Psychosocial transition in a postsocialist context: posttraumatic stress disorder in Croatian psychiatry




Dokic, Goran

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In this thesis I explore the effects of the recent introduction of posttraumatic stress disorder (PTSD) to the post-conflict and postsocialist discourse of Croatian psychiatry. In recent years Croatian psychiatrists have been faced with a significant increase in the number of reported cases of various types of war-related disorders. PTSD, in particular, is spreading among the population of veterans from Croatia’s Homeland War that lasted from 1991 to 1995. To explore the effects of the introduction of PTSD to the discourse of Croatian psychiatry I am raising the following questions: (1) how was the diagnostic category of PTSD introduced; (2) how are Croatian war veterans encouraged to communicate their traumatic experiences; (3) how are ideas about the effective treatment of PTSD reproduced, transformed, and resisted by individual medical practitioners? In the final analysis, I argue that PTSD in Croatian psychiatry is constituted in a way that makes it both a medically recognizable form of emotional suffering and an instrument in post-conflict governmentality.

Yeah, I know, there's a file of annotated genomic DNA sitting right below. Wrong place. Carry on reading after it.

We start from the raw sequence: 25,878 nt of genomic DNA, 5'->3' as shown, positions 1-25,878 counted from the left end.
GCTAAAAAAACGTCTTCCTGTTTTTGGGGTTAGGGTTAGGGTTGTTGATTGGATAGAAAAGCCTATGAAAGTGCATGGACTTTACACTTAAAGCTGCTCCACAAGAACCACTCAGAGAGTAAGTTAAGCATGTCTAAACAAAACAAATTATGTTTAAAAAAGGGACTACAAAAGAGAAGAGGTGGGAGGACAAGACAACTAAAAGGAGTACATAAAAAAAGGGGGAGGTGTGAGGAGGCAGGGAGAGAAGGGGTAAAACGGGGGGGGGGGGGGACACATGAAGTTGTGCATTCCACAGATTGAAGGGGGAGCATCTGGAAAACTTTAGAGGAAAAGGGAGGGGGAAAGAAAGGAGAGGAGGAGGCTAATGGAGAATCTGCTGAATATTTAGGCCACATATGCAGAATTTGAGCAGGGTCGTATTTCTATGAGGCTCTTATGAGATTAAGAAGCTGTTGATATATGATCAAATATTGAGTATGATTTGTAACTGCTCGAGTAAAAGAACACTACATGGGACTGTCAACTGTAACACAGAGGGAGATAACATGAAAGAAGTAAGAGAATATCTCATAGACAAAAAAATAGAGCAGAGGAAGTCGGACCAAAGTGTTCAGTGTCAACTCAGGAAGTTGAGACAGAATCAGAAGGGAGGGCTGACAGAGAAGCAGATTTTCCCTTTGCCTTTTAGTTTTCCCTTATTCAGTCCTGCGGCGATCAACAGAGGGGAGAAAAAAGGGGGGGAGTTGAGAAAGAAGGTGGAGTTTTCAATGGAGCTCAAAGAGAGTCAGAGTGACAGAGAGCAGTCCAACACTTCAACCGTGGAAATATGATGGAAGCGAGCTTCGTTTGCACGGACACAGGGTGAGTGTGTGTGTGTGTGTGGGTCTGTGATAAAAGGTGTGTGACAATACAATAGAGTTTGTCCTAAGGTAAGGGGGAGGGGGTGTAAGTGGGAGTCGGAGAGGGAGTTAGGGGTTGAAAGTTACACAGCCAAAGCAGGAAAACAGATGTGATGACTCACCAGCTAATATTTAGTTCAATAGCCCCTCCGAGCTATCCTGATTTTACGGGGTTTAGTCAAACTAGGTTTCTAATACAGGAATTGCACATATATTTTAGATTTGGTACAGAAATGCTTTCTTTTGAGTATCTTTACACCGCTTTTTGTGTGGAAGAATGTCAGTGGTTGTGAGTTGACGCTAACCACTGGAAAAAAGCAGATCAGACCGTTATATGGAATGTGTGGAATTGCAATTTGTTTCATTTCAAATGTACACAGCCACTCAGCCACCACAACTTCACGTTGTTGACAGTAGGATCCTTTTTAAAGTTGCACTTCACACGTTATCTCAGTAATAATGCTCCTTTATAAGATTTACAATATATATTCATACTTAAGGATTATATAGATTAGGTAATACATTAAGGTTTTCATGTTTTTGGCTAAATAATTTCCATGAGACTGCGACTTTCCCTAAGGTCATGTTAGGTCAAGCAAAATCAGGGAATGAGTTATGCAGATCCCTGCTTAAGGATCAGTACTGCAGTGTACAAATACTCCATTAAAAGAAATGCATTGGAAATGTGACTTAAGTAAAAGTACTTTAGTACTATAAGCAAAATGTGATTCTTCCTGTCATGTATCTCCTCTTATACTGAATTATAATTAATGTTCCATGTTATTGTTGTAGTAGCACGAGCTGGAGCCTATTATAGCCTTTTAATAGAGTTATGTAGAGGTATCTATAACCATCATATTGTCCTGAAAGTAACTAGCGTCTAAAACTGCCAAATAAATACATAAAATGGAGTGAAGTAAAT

Medical anthropology, psychiatry, war trauma, postsocialism, Croatia, former Yugoslavia, Post-traumatic